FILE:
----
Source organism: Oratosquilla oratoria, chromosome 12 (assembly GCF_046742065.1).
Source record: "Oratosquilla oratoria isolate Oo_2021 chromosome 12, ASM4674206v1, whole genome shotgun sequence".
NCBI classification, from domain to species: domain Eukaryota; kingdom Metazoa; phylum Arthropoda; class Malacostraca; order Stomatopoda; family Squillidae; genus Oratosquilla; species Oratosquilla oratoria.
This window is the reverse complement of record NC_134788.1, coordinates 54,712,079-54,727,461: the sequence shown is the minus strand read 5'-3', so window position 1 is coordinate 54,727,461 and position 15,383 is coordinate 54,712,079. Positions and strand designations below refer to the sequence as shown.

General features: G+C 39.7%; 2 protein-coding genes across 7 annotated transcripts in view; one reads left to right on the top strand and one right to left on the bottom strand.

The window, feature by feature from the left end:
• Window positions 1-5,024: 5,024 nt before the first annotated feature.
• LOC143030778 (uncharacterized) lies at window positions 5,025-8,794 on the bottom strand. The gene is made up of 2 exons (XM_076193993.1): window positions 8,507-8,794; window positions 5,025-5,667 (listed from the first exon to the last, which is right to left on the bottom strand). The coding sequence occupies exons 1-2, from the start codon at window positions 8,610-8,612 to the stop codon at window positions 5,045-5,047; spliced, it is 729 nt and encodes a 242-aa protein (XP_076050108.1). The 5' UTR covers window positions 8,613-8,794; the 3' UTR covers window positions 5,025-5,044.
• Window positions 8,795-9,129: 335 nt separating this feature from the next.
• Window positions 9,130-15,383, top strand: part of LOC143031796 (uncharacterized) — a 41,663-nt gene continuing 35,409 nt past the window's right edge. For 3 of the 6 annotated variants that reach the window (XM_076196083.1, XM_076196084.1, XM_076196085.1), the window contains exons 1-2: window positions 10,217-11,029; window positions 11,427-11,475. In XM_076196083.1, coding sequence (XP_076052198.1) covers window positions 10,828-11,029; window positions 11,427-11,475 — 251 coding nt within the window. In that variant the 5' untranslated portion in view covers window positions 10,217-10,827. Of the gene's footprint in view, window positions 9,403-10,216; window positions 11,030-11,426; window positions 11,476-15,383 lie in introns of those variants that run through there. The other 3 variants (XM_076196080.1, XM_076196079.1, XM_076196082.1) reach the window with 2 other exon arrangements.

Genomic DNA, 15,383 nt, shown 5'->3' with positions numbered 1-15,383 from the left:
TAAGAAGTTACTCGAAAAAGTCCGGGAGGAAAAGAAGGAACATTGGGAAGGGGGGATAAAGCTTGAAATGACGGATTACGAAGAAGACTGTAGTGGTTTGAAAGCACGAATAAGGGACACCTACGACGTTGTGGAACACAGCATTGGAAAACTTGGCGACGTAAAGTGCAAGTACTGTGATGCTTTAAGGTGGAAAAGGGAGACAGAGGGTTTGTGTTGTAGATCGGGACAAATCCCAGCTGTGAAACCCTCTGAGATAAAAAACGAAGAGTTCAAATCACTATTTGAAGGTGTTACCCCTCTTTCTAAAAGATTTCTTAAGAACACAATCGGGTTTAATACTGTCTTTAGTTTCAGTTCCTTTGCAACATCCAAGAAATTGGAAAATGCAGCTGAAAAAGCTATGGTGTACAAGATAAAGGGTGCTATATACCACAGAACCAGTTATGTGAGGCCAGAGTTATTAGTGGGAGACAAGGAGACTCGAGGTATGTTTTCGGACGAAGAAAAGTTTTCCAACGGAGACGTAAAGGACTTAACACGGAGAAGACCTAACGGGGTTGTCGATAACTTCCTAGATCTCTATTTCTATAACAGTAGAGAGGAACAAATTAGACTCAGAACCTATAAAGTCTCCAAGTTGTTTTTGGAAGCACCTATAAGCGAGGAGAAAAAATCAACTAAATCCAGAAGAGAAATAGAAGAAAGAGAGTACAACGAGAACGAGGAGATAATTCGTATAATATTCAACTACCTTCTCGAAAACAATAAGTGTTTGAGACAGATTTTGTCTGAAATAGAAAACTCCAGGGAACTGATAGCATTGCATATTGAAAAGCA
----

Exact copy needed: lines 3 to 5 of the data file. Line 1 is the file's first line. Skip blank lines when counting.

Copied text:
NCBI classification, from domain to species: domain Eukaryota; kingdom Metazoa; phylum Arthropoda; class Malacostraca; order Stomatopoda; family Squillidae; genus Oratosquilla; species Oratosquilla oratoria.
This window is the reverse complement of record NC_134788.1, coordinates 54,712,079-54,727,461: the sequence shown is the minus strand read 5'-3', so window position 1 is coordinate 54,727,461 and position 15,383 is coordinate 54,712,079. Positions and strand designations below refer to the sequence as shown.

General features: G+C 39.7%; 2 protein-coding genes across 7 annotated transcripts in view; one reads left to right on the top strand and one right to left on the bottom strand.